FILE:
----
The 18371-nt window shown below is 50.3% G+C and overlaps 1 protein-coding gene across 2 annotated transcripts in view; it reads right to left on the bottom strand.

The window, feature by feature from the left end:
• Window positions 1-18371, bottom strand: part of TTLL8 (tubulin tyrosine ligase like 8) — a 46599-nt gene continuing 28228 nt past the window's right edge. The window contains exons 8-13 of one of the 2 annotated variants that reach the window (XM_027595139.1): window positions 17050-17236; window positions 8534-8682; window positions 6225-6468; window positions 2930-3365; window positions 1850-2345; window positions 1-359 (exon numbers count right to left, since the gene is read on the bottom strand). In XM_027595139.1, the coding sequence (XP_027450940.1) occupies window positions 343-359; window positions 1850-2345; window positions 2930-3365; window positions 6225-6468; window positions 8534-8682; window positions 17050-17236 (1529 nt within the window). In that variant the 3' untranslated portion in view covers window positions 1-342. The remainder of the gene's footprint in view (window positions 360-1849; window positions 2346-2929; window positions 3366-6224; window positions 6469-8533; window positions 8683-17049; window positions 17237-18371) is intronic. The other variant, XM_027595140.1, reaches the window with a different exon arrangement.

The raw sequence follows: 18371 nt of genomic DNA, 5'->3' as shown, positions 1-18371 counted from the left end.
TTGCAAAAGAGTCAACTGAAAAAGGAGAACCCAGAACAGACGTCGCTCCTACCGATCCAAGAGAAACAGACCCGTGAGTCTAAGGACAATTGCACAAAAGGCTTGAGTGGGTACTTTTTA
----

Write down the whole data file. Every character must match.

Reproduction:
The 18371-nt window shown below is 50.3% G+C and overlaps 1 protein-coding gene across 2 annotated transcripts in view; it reads right to left on the bottom strand.

The window, feature by feature from the left end:
• Window positions 1-18371, bottom strand: part of TTLL8 (tubulin tyrosine ligase like 8) — a 46599-nt gene continuing 28228 nt past the window's right edge. The window contains exons 8-13 of one of the 2 annotated variants that reach the window (XM_027595139.1): window positions 17050-17236; window positions 8534-8682; window positions 6225-6468; window positions 2930-3365; window positions 1850-2345; window positions 1-359 (exon numbers count right to left, since the gene is read on the bottom strand). In XM_027595139.1, the coding sequence (XP_027450940.1) occupies window positions 343-359; window positions 1850-2345; window positions 2930-3365; window positions 6225-6468; window positions 8534-8682; window positions 17050-17236 (1529 nt within the window). In that variant the 3' untranslated portion in view covers window positions 1-342. The remainder of the gene's footprint in view (window positions 360-1849; window positions 2346-2929; window positions 3366-6224; window positions 6469-8533; window positions 8683-17049; window positions 17237-18371) is intronic. The other variant, XM_027595140.1, reaches the window with a different exon arrangement.

The raw sequence follows: 18371 nt of genomic DNA, 5'->3' as shown, positions 1-18371 counted from the left end.
TTGCAAAAGAGTCAACTGAAAAAGGAGAACCCAGAACAGACGTCGCTCCTACCGATCCAAGAGAAACAGACCCGTGAGTCTAAGGACAATTGCACAAAAGGCTTGAGTGGGTACTTTTTA